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Taking the Drama Out of High School

This is a post for the School Days series, which solicits submissions from undergraduate theatermakers from around the country and beyond. This series is curated by Thea Rodgers.

There is a violent epidemic that is silently ravaging high schools across the country, and its name is censorship. An increasingly large number of high school theater departments across the United States are winding up in the news and it’s not due to rave reviews. A quick Google search reveals some shocking ignorance. Take, for example, The John Jay High School in Cross River, New York, which made headlines in 2007 after banning the use of the word “vagina” in their reading of The Vagina Monologues, or The Trumbull High School in Trumbull, Connecticut, where, just last week administrators abruptly cancelled a production of Rent weeks before it was to be staged because it was too “racy,” or—my personal favorite—The Green Valley High School in Las Vegas, where parents took the school to court over their production of The Laramie Project on account of its homosexual themes.

Circle of students sitting onstage.
Green Valley High students, during a read-through of The Laramie Project: 10 Years Later. Photo by Bill Hughes.

As I look towards the end of my senior year in high school I can’t help but think of the many times the plays I’ve worked on have had to be censored, or “cleaned up,” as some school administrators so eloquently sugarcoat. I’ve seen productions of God of Carnage, Red, and even Neil Simon’s harmless Laughter On The 23rd Floor edited to ensure that no one was “offended.”

Censorship of this kind not only focuses on nixing any swear words (because, you know, we high schoolers aren’t familiar with them) but also includes removing sexually explicit references or scenes (because, why would we want to encourage a conversation about the complexities of sex in high school?). However, while these administrators have successfully pushed their shows more toward a PG rating, they have created a far greater problem. If a high school’s production of Rent has been cancelled, that director certainly isn't going to push for a David Mamet play next season. These high school administrators are prohibiting their employees and their students from taking risks, while simultaneously sheltering them from great (and more mature) theater. These administrators, through censorship, have created a culture of bland choices that fail to fulfill any sort of educational goals.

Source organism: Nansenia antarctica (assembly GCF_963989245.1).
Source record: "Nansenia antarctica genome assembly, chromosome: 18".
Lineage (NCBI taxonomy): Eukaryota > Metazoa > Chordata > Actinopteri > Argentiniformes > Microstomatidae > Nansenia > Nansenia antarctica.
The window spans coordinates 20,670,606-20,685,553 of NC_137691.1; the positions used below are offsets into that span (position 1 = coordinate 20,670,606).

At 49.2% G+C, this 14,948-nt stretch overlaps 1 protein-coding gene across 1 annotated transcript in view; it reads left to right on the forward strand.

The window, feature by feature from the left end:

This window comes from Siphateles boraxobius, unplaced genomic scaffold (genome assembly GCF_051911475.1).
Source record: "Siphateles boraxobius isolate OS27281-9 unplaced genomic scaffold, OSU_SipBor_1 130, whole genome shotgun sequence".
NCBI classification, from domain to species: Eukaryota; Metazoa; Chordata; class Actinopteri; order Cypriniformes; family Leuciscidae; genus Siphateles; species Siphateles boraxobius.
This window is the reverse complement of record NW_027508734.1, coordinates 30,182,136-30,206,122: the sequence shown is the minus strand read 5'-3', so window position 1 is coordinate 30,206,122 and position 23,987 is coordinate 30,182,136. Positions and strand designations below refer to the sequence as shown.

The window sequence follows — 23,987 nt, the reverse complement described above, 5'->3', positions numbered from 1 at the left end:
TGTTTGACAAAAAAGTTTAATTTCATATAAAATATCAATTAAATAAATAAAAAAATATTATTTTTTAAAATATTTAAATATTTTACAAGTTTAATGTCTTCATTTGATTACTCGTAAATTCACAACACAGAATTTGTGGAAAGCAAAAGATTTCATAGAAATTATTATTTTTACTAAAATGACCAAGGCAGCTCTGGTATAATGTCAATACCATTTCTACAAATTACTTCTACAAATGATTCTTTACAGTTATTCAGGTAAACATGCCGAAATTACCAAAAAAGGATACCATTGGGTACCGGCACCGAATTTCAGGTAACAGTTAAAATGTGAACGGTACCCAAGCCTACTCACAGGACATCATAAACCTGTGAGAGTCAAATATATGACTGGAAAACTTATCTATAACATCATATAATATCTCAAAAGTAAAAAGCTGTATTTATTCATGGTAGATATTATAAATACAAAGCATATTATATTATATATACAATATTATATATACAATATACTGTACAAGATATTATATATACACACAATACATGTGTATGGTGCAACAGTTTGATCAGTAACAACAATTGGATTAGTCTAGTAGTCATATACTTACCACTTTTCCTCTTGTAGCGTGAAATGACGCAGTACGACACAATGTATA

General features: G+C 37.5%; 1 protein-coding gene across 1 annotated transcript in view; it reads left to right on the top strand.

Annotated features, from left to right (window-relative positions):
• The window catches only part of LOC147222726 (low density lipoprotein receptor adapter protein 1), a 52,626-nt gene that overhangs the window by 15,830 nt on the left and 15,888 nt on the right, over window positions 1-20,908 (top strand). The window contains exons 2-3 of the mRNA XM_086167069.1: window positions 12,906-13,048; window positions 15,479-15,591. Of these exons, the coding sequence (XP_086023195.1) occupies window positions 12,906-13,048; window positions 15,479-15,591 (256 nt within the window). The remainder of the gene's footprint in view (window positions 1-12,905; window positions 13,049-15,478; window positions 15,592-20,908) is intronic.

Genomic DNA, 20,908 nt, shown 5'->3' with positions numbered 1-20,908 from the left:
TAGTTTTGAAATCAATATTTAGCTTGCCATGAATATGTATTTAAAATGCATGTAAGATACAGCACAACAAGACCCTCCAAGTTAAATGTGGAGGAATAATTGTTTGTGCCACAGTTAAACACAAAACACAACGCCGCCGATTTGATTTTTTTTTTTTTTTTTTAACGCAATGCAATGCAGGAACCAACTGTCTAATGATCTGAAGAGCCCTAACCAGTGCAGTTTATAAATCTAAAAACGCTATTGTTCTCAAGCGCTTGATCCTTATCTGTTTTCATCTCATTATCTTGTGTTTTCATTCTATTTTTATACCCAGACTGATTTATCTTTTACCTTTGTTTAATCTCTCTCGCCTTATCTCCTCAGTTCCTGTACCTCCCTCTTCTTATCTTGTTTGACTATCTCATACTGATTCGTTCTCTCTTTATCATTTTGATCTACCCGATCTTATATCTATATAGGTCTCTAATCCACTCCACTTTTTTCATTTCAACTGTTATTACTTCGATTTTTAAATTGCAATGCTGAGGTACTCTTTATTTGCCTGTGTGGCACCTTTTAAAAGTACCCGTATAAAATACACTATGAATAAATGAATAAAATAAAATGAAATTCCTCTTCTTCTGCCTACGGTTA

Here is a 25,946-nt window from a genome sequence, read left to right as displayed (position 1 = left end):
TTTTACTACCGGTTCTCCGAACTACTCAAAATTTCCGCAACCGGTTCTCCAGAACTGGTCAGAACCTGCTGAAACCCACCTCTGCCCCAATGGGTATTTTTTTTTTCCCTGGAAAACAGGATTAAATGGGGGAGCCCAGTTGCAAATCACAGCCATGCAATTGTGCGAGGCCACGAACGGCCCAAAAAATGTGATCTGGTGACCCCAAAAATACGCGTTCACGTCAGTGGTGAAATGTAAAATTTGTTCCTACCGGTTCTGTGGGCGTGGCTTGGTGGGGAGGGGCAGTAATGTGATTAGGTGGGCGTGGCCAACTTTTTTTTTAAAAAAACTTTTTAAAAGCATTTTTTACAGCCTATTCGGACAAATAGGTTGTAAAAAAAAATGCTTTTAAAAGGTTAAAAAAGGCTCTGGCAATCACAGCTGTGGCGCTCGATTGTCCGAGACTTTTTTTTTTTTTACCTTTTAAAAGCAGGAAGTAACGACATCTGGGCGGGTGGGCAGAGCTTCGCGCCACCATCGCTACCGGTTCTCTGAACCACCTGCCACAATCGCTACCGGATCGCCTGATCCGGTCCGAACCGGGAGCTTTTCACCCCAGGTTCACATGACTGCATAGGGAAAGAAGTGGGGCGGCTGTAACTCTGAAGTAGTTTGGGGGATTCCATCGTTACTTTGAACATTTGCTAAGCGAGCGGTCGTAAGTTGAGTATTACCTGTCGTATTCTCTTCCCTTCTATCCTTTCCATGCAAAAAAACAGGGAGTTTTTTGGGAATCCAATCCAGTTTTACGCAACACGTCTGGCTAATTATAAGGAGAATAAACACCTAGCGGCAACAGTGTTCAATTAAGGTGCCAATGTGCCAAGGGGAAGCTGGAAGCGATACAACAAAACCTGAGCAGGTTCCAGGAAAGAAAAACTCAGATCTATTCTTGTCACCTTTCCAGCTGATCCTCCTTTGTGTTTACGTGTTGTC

Censorship causes theater departments to live in fear. Throughout Boston high schools it has become glaringly apparent that I am not the only student suffering from the sterilizing of high school theater. Why aren't more high schools producing David Mamet plays, or Neil LaBute, Yasmina Reza, John Logan, or Rajiv Joseph, and thereby exposing the students and the school community to new works? Because they’re too busy with Beauty and the Beast, Seussical, and The Wizard of Oz. Don’t take my word for it—indulge yourself with Playbill’s Most-Performed Plays and Musicals in High Schools.

Theater, if anything is a reflection of the modern zeitgeist and to shelter students from the “real” goings on of the world is simply illogical. High school is a tumultuous time driven by hormones, mixed with anxieties and confusion. The last thing any of us in high school can relate to is The King and I, which, might I add, couldn’t be more outdated and racist, but still we do it. High school should be a time when we push students outside their comfort zones.

To be fair, this censorship is not entirely the schools’ fault. Schools are most of the time looking out for themselves, especially private schools. All it takes is one upset parent to take to Facebook after seeing a production of The Laramie Project and pull their kid out of there; costing the school God knows how many thousands. These are kids that go home at the end of the day and engage their growing brain with “Teen Mom,” or “Teen Mom 2,” or the always enlightening “Keeping Up with the Kardashians.” Believe me, I know, I have these friends, and their parents don’t seem to mind the televised sexual abuse of women or that their son’s favorite song is “Niggas in Paris.” Now, are you trying to tell me that a Pulitzer Prize winning play like Glengarry Glenn Ross is more offensive than whatever bunk Bravo is brainwashing their audiences with? Theater allows its actors and its audience to engage with topics like sexuality and racism in more meaningful and serious ways.

All it takes is one upset parent to take to Facebook after seeing a production of The Laramie Project and pull their kid out of there; costing the school God knows how many thousands. These are kids that go home at the end of the day and engage their growing brain with “Teen Mom,” or “Teen Mom 2,” or the always enlightening “Keeping Up with the Kardashians.”

The logical question now is, why? Why bother creating an uproar in high school? Why “infect” a stable community with vulgarity and maturity? Because important themes likes racism, sexism, even existentialism, that high school students battle on a daily basis, are being neglected and suppressed. And it’s because we have no forum to openly talk about them. Theater conjures up emotions like no other art form, emotions that high schoolers are often afraid and discouraged to talk about. It is the job of high schools to encourage these very conversations. Take Bruce Norris’ Clybourne Park; the play tackles the issue of racism in a modern, intelligent, and humorous way. It may be vulgar, but that didn’t stop it from winning a Pulitzer Prize, and it shouldn’t stop high school theaters from producing it and reaching a broader audience.

But what is the result of all this “risk taking” and “mature theatre?” By taking on new plays school administration can appeal to a new audience. The jocks and athletes of high school are not going to want anything to do with the latest production of Guys and Dolls, but I’d bet they’d be interested in Bengal Tiger at the Baghdad Zoo. Rajiv Joseph’s play about the horrors of the Iraq war couldn’t be more appealing to a group of adolescent boys, while at the same time incredibly informative. By being daring and thoughtful, high schools can select shows that both engage and educate their audiences. And at the end of the day isn’t that all any parent wants their child to do at school? To actively engage their brain, discover a new piece of dramatic literature, and learn something.